Watch Tool Reveal Incredible New Album Secret

0
389

Tool guitarist Adam Jones has revealed guitar pedals he is using on the band’s new album in a new live video on his Instagram page. Fans reacted to the pedals on the Tool Reddit.

MasonWindu4 posted:

This is probably his pedalboard for one song on the album lol

hellboy1975 posted:

Yep – I imagine when recording a guitar part, you only want the minimum number of required pedals attached to the rig. This photo is likely the setup for one song, or even just one part of it.

nosmokingbandit posted:

Good pedals have ‘true bypass’ where the signal doesn’t go through the circuit board if it is off. But most don’t and the signal goes through the board but isn’t modified. Except it is modified a little since there will always be additional noise and eq shaping, when if it is very minimal.

It’s also just kind of a pain in the ass having all that stuff to navigate though.

StarJelly08 posted:

Yep. Audio engineer here. We are supposed to always use the minimum amount of equipment required. Ideally anyway. Highest signal quality that you can achieve is the one with the least amount of things between the source and the output. Even if bypassed, there is signal loss. Theres even minute but measurable signal loss going from a short to longer cable, like you said. Due to the natural electrical resistance, and possible tiny damages. The longer the cable, the longer the signal has to encounter damages or resistance. Same with pedals. Everything has noise/resistance/and possibly tiny damages. Now, no one would probably ever notice it with just one or two things, but the more you add to the chain the more it adds up and becomes noticeable.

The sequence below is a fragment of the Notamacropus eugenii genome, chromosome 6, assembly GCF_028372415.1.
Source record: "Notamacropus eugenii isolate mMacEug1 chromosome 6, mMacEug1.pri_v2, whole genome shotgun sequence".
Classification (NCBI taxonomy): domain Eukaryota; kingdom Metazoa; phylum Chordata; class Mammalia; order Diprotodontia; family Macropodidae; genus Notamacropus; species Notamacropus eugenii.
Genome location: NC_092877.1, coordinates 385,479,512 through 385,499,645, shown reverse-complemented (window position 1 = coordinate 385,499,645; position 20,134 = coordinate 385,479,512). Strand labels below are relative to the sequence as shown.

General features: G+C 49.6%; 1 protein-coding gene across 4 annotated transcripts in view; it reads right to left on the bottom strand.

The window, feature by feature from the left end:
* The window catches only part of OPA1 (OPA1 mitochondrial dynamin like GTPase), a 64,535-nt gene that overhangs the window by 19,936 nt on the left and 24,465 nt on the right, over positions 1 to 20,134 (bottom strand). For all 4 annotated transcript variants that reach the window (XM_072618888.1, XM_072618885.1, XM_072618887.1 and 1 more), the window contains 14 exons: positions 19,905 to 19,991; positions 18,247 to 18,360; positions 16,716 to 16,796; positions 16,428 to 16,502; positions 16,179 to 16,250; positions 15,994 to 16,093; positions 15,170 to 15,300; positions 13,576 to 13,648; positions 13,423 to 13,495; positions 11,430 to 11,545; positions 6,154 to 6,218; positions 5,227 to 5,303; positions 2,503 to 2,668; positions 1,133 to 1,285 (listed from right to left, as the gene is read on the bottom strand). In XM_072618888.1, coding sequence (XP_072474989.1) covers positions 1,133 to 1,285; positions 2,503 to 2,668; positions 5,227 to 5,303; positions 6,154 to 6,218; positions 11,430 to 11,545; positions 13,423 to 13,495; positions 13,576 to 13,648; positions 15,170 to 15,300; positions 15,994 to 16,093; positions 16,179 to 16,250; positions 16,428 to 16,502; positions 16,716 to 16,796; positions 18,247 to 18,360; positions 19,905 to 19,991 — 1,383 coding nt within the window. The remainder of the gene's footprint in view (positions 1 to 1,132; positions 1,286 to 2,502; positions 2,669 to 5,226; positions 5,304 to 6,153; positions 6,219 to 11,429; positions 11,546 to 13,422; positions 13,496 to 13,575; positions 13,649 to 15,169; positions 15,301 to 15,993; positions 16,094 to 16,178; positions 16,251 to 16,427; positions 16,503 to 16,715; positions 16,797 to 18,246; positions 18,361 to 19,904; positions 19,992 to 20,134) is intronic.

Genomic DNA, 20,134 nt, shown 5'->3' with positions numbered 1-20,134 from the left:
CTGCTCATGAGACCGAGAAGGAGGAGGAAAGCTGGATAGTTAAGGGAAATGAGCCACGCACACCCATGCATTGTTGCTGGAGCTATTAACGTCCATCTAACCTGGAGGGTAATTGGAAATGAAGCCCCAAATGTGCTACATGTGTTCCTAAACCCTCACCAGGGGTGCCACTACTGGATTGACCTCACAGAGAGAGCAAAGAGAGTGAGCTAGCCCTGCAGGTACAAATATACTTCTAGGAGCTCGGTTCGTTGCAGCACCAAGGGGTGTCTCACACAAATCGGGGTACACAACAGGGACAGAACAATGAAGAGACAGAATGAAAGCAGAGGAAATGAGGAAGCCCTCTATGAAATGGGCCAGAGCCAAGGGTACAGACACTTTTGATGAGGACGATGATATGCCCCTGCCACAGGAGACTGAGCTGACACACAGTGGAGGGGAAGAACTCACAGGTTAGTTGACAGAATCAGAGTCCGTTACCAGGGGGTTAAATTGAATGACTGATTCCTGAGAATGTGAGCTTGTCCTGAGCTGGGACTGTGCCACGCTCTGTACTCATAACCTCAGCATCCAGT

nosmokingbandit posted:

The fun thing about all of this is that sometimes signal loss can be a good thing if it gets the sound you want. I remember reading a while ago that George Thorogood used some no-name Japanese import hollow-body to record some stuff because it sounded awful but it was exactly what he wanted. Good sound is partly objective and partly subjective, which makes it fun to analyze.